Not really. I think, that I hope, the industry wakes up to the reality. There is a demand and a supply imbalance at the moment and by reducing the price, you are not going to get more feet in sheets or heads in beds, as we call it. We have to maintain the pricing because our pricing levels if damaged, are a very difficult staircase to climb back upon. In my other role as the President of the Hotel Association of India, together with our ExComm, we are lobbying with the hoteliers to not get into that kind of a gain because that is a very short-term gain, which will have a very bad long-term impact. So I do not think the pricing over medium and long-term will be impacted. In the short-term, maybe yes in the next couple of months.

When it comes to Indian Hotels, when we announced the third quarter results, we did announce some good numbers. January and February were also quite good till then. As I said, till the 15th of February the world was normal; then it started slowing down a bit and the actualisation really started as of 11th of March. So the next year, we have to count it like this year; we had one or two bad months. I think next year, too, we will have a couple of bad months in the next financial year and the management needs to stay focussed and the industry needs to stay focussed to get the job done in a shorter period of time.

Let us address the investor concerns here. The first reaction is okay. It’s bad news for tourism and for hotels. The stocks have come down. But do you think one now needs to step back and understand the numbers carefully because you have fixed costs and variable costs; fixed costs will not come down but variable costs will come down. So for an investor who wants to understand this, should I buy the Indian Hotel stocks or should I panic? How does one understand this kind of a scenario?
You answered it yourself. In a normal scenario, you have fixed and variable costs but in a scenario like this, which you can call Force Majeure or act of God, even the fixed cost will then become variable cost. It all depends on the kind of changes and announcements that will come. To give you an example, if you have some relaxation on payment of some utility cost, like we have had an announcement on the deferment of payment of EMIs; they help you create cash flows. Similarly, some of the governments elsewhere in the world have announced some kind of subsidies for keeping employment levels so that the people are employed and are not laid off. So, suddenly your labour cost also becomes a semi-variable cost.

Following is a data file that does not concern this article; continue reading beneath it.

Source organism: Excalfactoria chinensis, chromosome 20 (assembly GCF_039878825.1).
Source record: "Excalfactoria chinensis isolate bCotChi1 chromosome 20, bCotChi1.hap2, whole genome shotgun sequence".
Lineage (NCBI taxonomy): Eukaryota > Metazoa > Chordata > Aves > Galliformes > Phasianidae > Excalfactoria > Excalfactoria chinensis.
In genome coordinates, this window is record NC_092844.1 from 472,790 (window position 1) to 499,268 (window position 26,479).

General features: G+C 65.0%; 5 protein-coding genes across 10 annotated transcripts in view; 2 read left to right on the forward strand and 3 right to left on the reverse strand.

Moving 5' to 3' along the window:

So it is a bit premature today. Within a week from now, we will enter into those kinds of decisions and we will have a better insight into where our industry is headed and what kind of stimulus will be needed. It is not just in the hotel industry but overall to secure employment. That is the key. People have to have employment and a lot of jobs in all sectors, especially in tourism, are at risk.

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I am very confident and optimistic that we will have a solution in the next one or two or three weeks at the latest. The industry also has to do some things on its own. Every industry has an opportunity to learn from this crisis and how we can improve and do things better going forward. I am cautiously optimistic that we will also have a solution, both domestic as well as definitely globally, through the World Travel And Tourism Council, through our Hotel Association of India, through our tourism body called FAITH for all the travel and hotel associations, through engagement with the government, and through improvement in our own businesses making them smarter going forward. That is what is our role and that is what we will try and achieve.

At a global level, because of social distancing, the concept of Airbnb could get challenged. Some of the weak hotel chains which currently are just trying to run hotels even though they are making losses will be questioned. So will all the innovative stay at home concepts get damaged completely?
I would not say damaged. But definitely after every crisis, there is a change in the social behaviour of people. So a bit of social distancing will become a part and parcel of our life. No matter which country in the world, one would not be getting too close to people because of this inherent fear that has been caused or the learnings that have been made through this. We can definitely expect a change in social behaviour, change in travel patterns including travelling even when there is a complete lockdown and people are not travelling and the business goes on, like we are doing digitally or through the phone. You do not have to actually always travel to do business. So some of those changes will come, but with that will also come new opportunities and definitely the correction in terms of only going for valuations without having a solid business model backed by assets, which needed a correction, will also happen. It is either already happening or will happen to a much larger extent than we have seen now.